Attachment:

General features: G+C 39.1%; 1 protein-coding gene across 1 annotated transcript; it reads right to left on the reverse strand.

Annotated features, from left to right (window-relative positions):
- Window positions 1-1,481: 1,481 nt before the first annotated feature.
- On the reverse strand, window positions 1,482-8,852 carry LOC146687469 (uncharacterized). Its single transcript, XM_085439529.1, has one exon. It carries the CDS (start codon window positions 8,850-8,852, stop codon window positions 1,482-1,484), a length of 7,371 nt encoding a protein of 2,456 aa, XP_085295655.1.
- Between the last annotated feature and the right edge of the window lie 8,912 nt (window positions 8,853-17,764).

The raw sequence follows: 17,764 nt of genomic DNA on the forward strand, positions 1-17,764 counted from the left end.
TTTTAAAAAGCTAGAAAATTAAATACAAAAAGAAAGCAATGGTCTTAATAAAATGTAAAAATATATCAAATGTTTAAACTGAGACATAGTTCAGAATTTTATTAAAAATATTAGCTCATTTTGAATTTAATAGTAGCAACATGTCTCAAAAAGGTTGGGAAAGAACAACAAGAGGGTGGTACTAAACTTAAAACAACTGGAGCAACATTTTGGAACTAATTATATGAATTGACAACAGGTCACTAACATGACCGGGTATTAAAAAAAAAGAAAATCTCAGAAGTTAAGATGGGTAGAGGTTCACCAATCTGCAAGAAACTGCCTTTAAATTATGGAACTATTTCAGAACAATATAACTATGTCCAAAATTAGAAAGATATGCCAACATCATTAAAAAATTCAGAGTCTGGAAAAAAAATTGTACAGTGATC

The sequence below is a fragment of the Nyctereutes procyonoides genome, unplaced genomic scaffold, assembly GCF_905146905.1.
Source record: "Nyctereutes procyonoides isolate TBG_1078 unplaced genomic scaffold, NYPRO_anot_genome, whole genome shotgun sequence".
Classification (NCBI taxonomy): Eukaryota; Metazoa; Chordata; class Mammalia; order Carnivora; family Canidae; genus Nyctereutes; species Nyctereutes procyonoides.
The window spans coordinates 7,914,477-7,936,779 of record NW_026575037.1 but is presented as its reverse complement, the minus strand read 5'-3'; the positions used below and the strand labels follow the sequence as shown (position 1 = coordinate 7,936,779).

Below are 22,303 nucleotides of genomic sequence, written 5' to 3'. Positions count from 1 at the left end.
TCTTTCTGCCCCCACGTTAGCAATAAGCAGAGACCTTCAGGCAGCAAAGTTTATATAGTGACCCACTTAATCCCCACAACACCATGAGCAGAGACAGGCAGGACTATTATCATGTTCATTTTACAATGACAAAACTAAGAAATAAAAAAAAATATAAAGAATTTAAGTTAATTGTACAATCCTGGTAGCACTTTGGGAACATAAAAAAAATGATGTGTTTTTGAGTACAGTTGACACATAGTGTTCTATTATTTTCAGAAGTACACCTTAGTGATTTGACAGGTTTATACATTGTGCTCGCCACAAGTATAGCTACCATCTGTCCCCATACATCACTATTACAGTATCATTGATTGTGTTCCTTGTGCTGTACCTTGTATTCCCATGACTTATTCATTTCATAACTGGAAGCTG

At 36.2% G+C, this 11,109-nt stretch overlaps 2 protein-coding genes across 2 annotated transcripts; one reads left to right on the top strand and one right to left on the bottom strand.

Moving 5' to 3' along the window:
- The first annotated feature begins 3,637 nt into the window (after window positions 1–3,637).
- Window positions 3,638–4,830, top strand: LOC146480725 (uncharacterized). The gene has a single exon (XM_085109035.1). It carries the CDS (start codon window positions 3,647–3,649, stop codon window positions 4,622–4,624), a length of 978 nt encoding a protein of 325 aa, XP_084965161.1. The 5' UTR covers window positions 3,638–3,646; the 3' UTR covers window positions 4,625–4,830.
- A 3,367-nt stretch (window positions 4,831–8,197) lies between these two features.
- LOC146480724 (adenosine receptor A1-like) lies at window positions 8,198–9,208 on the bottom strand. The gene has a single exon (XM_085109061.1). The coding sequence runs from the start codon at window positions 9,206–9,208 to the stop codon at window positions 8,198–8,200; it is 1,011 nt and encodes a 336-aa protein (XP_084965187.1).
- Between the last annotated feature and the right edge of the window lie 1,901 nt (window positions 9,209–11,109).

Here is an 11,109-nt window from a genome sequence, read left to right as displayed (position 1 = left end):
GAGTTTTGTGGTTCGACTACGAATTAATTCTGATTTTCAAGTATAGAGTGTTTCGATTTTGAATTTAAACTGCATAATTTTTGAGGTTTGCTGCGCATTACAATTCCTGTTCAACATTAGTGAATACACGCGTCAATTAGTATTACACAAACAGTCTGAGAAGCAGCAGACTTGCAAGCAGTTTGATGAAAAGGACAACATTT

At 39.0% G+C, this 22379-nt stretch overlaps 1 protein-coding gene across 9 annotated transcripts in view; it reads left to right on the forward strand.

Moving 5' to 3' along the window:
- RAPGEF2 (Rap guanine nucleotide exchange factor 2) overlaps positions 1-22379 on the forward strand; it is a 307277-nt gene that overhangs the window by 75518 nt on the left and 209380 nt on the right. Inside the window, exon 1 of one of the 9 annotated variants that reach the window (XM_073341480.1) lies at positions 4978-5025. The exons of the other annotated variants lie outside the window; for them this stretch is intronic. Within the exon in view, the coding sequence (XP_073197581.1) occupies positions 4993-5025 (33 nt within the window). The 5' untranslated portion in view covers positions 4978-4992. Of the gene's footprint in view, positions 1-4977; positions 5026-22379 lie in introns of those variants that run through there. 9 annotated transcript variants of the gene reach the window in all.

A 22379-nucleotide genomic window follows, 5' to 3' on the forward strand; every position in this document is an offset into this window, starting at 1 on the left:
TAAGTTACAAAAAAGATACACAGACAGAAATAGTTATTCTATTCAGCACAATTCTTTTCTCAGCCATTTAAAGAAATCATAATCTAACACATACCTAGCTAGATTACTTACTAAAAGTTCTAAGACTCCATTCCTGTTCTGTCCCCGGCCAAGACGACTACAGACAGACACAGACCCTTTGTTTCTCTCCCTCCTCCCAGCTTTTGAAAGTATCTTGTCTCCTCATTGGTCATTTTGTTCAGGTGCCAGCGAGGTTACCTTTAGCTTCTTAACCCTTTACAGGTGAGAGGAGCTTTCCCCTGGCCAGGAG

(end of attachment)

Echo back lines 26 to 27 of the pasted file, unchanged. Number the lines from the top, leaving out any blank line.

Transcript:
A 22379-nucleotide genomic window follows, 5' to 3' on the forward strand; every position in this document is an offset into this window, starting at 1 on the left:
TAAGTTACAAAAAAGATACACAGACAGAAATAGTTATTCTATTCAGCACAATTCTTTTCTCAGCCATTTAAAGAAATCATAATCTAACACATACCTAGCTAGATTACTTACTAAAAGTTCTAAGACTCCATTCCTGTTCTGTCCCCGGCCAAGACGACTACAGACAGACACAGACCCTTTGTTTCTCTCCCTCCTCCCAGCTTTTGAAAGTATCTTGTCTCCTCATTGGTCATTTTGTTCAGGTGCCAGCGAGGTTACCTTTAGCTTCTTAACCCTTTACAGGTGAGAGGAGCTTTCCCCTGGCCAGGAG